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Old 08-31-2013, 07:37 AM   #7
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My Vette is FG , haven't seen any brush painted.
I spray painted my Bigfoot myself, turned out great.
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Old 08-31-2013, 07:48 AM   #8
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Good day... Some good info so far.

Back in the day "80's, LOL", I made a hobby of spray painting cars. This glass 34 Ford below was one of them.

The results if done without mistakes would be better than a roll job. Many of the posts above do talk about the pit falls and things to be concerned about. A first timer will usually get runs. Best to have someone with experience use the gun. If the compressor is too small you may have to take short breaks in the middle of the spray job to let the pressure build up in the compressor tank.

Doing your own spray paint job can be very gratifying.
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Old 08-31-2013, 07:57 AM   #9
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nice car....
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Old 08-31-2013, 08:21 AM   #10
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Mike Zabo what did you spray paint your Bigfoot with? And Ian THANKS for that information too. All good data. Slav and I are trying to identify what specifics were used if spraying. Per Ian I can see the condensation issue. I knew about water but not to that extent.
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Old 08-31-2013, 08:23 AM   #11
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Roll & Tip painting is such a norm in the fiberglass boating business that there are paints specifically designed for the technique such as Interlux Briteside.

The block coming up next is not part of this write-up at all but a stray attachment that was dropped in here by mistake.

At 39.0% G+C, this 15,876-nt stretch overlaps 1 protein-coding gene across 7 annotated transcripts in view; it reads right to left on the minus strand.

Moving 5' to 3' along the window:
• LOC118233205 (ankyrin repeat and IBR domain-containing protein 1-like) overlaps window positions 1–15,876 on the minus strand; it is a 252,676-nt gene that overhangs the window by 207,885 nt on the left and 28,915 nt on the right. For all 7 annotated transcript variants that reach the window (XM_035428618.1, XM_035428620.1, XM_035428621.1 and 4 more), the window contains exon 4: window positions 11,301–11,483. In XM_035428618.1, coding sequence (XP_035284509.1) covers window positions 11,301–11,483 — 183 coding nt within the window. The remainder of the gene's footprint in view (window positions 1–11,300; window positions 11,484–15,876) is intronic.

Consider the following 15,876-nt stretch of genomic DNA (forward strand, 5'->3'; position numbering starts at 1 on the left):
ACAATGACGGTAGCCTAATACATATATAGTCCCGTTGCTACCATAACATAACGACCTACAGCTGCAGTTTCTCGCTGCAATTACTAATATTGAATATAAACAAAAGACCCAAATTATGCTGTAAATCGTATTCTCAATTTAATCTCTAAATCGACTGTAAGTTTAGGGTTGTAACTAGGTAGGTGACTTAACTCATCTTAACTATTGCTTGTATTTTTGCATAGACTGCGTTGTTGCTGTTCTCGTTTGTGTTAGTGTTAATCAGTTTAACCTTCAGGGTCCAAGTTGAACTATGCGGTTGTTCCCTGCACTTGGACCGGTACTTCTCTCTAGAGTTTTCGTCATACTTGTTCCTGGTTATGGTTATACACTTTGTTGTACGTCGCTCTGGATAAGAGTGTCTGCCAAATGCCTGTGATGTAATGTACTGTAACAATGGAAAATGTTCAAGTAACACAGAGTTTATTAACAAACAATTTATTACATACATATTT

There is no question that a skilled craftsman doing a spray paint job would get better results than a newbee doing roll & tip painting. But, based on the level of the questions being asked I don't think that is the case here.

The skill level required for a good roll & tip paint job is much lower than that required for spray painting and the opportunity to make a real mess is much greater when spraying.

I suggest looking up Roll & Tip painting on Google and view any number of youtube videos available.

BTW: Unless one values their labor at $.50 an hour, the material costs in painting are not the biggie, it all about labor. Prep is usually 90% of the job, actual painting is only about 10%.
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Old 08-31-2013, 08:32 AM   #12
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Quote:
Originally Posted by Bob Miller View Post
Prep is usually 90% of the job, actual painting is only about 10%.
Sooooo true Bob.

I once looked at as Airstream Argosy that was painted with a roller. He did a poor job and we walked away from the thought of buying it.

Another thought is resale value. The extra quality and cost of spraying may come back to the owner when it's time to sell.

Things to consider. I just tend to ponder the side of quality.
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Old 08-31-2013, 09:01 AM   #13
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I agree, quality is what it's all about, and shooting a quality spray job requires a lot more skill and experience than laying down a quality roll & tip job.

The most common question I get about the roll & tip paint job on my Hunter Compact-II is "WOW... Who sprayed it for you?"

And a "Roller Job" on an Argosy is a lot different than a Roll & Tip job on an FGRV using materials designed for that technique.
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Old 08-31-2013, 02:19 PM   #14
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Wow, thanks EVERYONE for your contributing thoughts! This is a great set of ideas and I really appreciate it. I am almost convinced to go back to my original plan of roll & tip. I already have the paint for the bottom half which is a roll & tip paint and wouldn't want to waste it.

Based on the comments, a complete newbie like myself may make a complete disaster out of spray painting! We live in a condo with the garage being under our living space, and it may not be a good idea to spray in there, even with a temporary plastic booth set up.

I haven't been afraid of learning new things thus far, and with the amount of work invested already I definitely don't want the paint job to end up crappy.

Thanks again for the help! And all additional help will be very appreciated!

Slav